ANOKA, Minn. (KMSP) - The unseasonably cold and wet spring has renewed a new push by some parents and teams to install turf fields throughout school facilities.
With the fields still too wet from the late spring blizzard, the Anoka High School softball team took to the parking lot to get their practice in Monday afternoon. The players were just happy to be outside for once.
"Throughout my high school years, this is the latest we’ve had to wait—so it’s been a bummer,” said Gina Wilson, a senior on the team.
Last week, the team had to play three games in one day at a nearby dome just to keep up with the schedule. Having artificial turf to practice and play on would be a nice advantage.
“We would be ahead of the game with fielding and working out some of the fielding mechanics and kinks that we have," said Head Coach Anoka Softball Toni Jesinoski.
Because of how late winter stuck around this year, there are revived discussions by parents and coaches in the Anoka-Hennepin School District, the state's biggest district, over building turf fields. It would come at a hefty price tag, potentially $10 million for each school to have one.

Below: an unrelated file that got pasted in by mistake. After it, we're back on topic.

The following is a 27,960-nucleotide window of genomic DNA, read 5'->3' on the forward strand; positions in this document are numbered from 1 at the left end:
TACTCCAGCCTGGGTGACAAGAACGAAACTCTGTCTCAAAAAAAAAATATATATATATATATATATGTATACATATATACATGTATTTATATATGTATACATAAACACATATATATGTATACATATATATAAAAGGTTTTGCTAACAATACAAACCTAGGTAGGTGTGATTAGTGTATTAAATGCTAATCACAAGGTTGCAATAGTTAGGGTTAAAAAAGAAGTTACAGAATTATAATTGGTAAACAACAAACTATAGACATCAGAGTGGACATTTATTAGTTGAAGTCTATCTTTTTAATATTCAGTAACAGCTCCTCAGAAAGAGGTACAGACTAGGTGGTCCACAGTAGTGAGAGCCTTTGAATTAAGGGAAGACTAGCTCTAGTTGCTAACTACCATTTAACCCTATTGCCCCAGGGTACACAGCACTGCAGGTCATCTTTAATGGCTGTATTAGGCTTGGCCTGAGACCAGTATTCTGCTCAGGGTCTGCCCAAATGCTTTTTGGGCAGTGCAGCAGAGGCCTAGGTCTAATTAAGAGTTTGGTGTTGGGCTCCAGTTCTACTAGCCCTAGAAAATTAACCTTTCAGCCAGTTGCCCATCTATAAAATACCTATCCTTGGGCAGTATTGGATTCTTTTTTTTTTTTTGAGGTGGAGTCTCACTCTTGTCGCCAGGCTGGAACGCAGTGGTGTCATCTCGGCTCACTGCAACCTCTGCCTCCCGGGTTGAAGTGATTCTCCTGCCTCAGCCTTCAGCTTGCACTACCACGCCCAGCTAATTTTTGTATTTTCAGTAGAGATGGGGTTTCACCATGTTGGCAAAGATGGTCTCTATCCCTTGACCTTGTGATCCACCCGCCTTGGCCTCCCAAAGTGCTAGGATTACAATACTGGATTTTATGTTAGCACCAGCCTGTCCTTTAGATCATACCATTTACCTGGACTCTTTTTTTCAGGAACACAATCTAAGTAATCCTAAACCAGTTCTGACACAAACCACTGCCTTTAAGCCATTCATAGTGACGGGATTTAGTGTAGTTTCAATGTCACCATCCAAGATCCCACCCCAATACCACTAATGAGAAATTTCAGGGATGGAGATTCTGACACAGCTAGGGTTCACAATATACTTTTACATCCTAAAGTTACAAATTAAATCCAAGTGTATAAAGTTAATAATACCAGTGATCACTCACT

Several schools, like Edina, have had turf fields for years. A recent task force in the Anoka-Hennepin district studied the issue and determined it wasn't necessary right now.
"They had to prioritize our needs—we are adding some gym spaces as part of our $249 million referendum, but turf fields didn’t make the cut,” said Chuck Holden, Chief Operations Office of Anoka-Hennepin Schools.
Parents of kids affected by this spring's unpredictable weather are learning to adjust. They say they are on the fence when it comes to where their tax dollars go.
“I’m a big sports guy, so I see the value in it but at the same time—taxes going up all the time for sports—I can see how people don’t want it,” said Brent Owens, a parent.
At Monday night’s school board meeting, some members told Fox 9 they are open to exploring this idea more or there could be ways to find some extra money to start setting aside. In the meantime, they are experimenting with different methods of treating the fields so they can hold up to the extreme weather better.